After devouring And Here’s The Kicker: Conversations With 21 Top Humor Writers On Their Craft, a compulsively readable dissection of the comic mind by Vanity Fair staffer Mike Sacks, I want to give its author the highest praise any writer can give another: His book made me insanely fucking jealous, and not just because he’s kicking ass on Amazon.
Sacks has written a book I wanted to write myself. Even more unforgivably, he’s done a better job than I probably would have. A few years back, I thought about writing a book of interviews about the craft of comedy to be called Dying Is Easy. (As in, “but comedy is hard.”) Like many of my ideas, it never made it past the daydreaming stage.
I’ve always found the creative process fascinating, especially where comedy is concerned. But I wondered whether delving deep into the mechanics of comedy would be edifying or tedious. Would traveling deep inside the comic mind be a Willie Wonka & The Chocolate Factory-like journey through a wondrous and fantastical sphere, or a dispiriting field trip to the hot-dog factory? Does analyzing comedy drain the joy out of it?
Kicker answers that last question with a defiant, “Oh God no, Fuckface.” One of the many things I loved about Kicker is its A.V. Club sensibility. Back in the day, The A.V. Club interviewed a lot of obscure/random folks because we didn’t have access to big names. This worked out well, as Mr. T and Herschell Gordon Lewis had a lot more to say than the hot actress of the day. Similarly, Sacks didn’t get Stephen Colbert or Sacha Baron Cohen or David Letterman or Ricky Gervais to spend five hours delving deep into their work, but he did snag Colbert Report producer Allison Silverman, longtime Cohen collaborator Dan Mazer, Letterman writer Merrill Markoe, and Gervais partner Stephen Merchant. Silverman, Mazer, Markoe, and Merchant deliver fascinating insights into the methods and processes of Colbert, Cohen, Letterman, and Gervais respectively.
I knew of Markoe by reputation, but after reading Kicker, I feel like I’ve spent a few hours picking her brain over dinner. In one of my favorite passages, Markoe says she was attracted to Letterman—her longtime boyfriend—in no small part because she was impressed by his choice of nouns. How fucking beautiful is that? Is there anything more geekily romantic than word-selection-based mating? The interviews have a casual intimacy that’s enormously winning. Sacks (who, full disclosure, interviewed me for an upcoming Vanity Fair online piece), followed Jack Paar’s advice to a young Dick Cavett: “Kid, don’t make it an interview. Interviews have clipboards, and you're like David Frost. Make it a conversation.” Appropriately enough, Sacks gets some great stuff out of his freewheeling conversation with Dick Cavett, from an anecdote about being on a dinner date with Marlon Brando, and getting propositioned by a woman eager to be the meat in a Dick Cavett/Marlon Brando sex sandwich (incidentally, Dick Cavett Marlon Brando Sex Sandwich is so going to be the name of my new ska band) to a blackly comic story about a guest—a health buff, no less—who literally dropped dead of a heart attack while Cavett was interviewing him.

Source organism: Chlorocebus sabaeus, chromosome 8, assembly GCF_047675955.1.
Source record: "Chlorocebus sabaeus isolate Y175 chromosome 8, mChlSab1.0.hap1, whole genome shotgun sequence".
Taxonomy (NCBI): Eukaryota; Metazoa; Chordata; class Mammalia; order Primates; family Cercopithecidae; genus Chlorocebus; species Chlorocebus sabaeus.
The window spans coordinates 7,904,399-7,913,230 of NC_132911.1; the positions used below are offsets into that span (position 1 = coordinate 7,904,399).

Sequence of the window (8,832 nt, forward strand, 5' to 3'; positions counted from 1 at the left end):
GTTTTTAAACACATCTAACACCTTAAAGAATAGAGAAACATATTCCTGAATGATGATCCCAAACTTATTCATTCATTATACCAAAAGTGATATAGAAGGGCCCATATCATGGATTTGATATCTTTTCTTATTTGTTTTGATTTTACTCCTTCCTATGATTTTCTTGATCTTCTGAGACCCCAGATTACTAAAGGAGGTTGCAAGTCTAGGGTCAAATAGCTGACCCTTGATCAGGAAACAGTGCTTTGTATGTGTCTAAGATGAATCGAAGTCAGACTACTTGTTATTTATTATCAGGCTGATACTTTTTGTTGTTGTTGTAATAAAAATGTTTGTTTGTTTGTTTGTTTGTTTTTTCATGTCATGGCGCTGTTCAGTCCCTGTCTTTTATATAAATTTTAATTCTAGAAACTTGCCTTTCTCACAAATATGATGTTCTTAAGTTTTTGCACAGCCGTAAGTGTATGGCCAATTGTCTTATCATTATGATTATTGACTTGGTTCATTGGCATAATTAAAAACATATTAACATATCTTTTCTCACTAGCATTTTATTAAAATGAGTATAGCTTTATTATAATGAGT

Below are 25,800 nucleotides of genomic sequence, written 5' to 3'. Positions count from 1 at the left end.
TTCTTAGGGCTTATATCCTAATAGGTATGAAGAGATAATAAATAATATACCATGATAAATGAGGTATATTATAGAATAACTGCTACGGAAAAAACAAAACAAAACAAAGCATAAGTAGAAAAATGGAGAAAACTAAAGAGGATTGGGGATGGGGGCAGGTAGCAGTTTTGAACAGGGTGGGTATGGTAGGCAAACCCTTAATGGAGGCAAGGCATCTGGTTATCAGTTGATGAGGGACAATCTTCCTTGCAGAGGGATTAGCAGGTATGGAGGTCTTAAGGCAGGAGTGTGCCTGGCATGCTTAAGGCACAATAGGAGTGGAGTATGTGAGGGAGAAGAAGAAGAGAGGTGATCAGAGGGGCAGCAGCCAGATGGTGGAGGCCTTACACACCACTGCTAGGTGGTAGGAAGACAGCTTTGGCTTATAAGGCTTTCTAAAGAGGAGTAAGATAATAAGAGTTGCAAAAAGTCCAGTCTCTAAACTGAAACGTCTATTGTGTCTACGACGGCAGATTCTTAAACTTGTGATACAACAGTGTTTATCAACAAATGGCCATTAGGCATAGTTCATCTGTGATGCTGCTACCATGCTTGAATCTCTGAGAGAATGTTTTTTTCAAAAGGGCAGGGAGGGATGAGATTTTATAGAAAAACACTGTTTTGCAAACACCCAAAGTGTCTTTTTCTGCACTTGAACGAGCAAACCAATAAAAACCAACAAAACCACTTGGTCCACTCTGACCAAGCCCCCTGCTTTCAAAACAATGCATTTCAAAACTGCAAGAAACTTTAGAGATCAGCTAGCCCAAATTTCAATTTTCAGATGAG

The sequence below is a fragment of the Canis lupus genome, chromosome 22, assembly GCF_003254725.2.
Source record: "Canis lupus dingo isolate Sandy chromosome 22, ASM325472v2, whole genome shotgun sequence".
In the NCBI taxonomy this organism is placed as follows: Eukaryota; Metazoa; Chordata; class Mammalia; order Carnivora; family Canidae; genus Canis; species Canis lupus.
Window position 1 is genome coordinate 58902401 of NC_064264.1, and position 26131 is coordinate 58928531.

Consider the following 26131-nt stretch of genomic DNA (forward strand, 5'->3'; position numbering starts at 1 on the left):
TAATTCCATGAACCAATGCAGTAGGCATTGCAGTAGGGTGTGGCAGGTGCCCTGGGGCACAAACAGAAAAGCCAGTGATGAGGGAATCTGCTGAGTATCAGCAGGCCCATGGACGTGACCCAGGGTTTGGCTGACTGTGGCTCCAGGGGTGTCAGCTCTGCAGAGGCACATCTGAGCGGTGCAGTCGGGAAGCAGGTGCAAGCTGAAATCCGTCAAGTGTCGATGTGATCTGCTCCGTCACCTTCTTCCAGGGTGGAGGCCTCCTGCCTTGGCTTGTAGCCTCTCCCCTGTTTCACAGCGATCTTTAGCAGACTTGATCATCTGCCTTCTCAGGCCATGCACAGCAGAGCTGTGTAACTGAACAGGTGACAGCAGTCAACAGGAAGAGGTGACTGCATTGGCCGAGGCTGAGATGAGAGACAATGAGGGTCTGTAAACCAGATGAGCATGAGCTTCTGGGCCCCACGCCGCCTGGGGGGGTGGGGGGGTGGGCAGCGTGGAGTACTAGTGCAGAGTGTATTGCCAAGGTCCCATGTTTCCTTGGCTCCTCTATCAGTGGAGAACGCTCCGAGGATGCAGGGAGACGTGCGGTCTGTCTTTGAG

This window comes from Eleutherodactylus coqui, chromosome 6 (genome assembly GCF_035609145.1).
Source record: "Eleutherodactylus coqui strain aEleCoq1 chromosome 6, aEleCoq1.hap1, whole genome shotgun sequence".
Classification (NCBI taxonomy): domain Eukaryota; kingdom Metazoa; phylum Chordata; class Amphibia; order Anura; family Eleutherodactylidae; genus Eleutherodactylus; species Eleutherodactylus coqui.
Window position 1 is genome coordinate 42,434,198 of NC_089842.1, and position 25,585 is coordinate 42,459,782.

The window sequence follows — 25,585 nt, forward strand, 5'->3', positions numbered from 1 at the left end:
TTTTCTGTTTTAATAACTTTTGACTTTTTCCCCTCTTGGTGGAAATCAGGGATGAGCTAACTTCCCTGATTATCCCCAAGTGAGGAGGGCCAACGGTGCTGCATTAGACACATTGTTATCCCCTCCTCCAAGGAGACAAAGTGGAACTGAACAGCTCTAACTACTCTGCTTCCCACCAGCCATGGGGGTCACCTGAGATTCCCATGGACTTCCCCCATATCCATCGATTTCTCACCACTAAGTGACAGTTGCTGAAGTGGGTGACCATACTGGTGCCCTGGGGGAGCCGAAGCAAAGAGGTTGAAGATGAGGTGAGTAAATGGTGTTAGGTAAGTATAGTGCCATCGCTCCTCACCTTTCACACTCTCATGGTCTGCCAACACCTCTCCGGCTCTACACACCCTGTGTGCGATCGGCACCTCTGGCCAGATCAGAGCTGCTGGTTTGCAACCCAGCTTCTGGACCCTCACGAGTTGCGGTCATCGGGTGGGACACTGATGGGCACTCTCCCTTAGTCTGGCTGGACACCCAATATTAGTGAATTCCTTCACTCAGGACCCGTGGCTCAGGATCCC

As with Markoe, I knew M*A*S*H creator Larry Gelbart only by reputation, as a respected comedy veteran. Now I feel like I know him as a writer and a man. In fact, I kind of want him to be my grandfather. Gelbart gets one of the book’s best and most surprising lines when he argues that what comedy is really missing these days is Judaism. That’s like saying the NBA desperately lacks tall black men, and musical theater is in dire need of gay men. Gelbart says comedy has lost the scruffy underdog vitality Jews historically brought to it, that it’s become too whitebread and WASPy. I don’t agree with him at all. In my mind, Jewish comedy is American comedy; it’s had such an enormous effect on the mainstream that it almost doesn’t make sense to delineate between Jewish and non-Jewish comedy. But it takes balls to decry the lack of Judaism in comedy. Now that I think about it, what comedy is really missing is Harvard Lampoon alumni. When are those guys finally going to make their presence felt?
The greatest of Sacks’ finds is Irving Brecher, an ancient, now-deceased old fogey who wrote for Bob Hope and the Marx brothers while barely old enough to shave. In a perfect world, Brecher would be treated like an American treasure. Journalists would line up to pick his brain and mine the wisdom and experience he’s accrued. In this imperfect world, we’re lucky Sacks took advantage of his decades of juicy anecdotes while there was still time.
It would be easy for interviews about the craft of comedy to come off as dry or academic; Kicker is anything but. These are funny fucking people. An unspoken spirit of friendly competition and one-upmanship courses through these interviews: Nobody wanted to be the stiff of the bunch, especially in such distinguished company. So Kicker is filled with exchanges that linger in the mind. Here’s my favorite, from an interview with Mad Magazine fold-in guru Al Jaffee: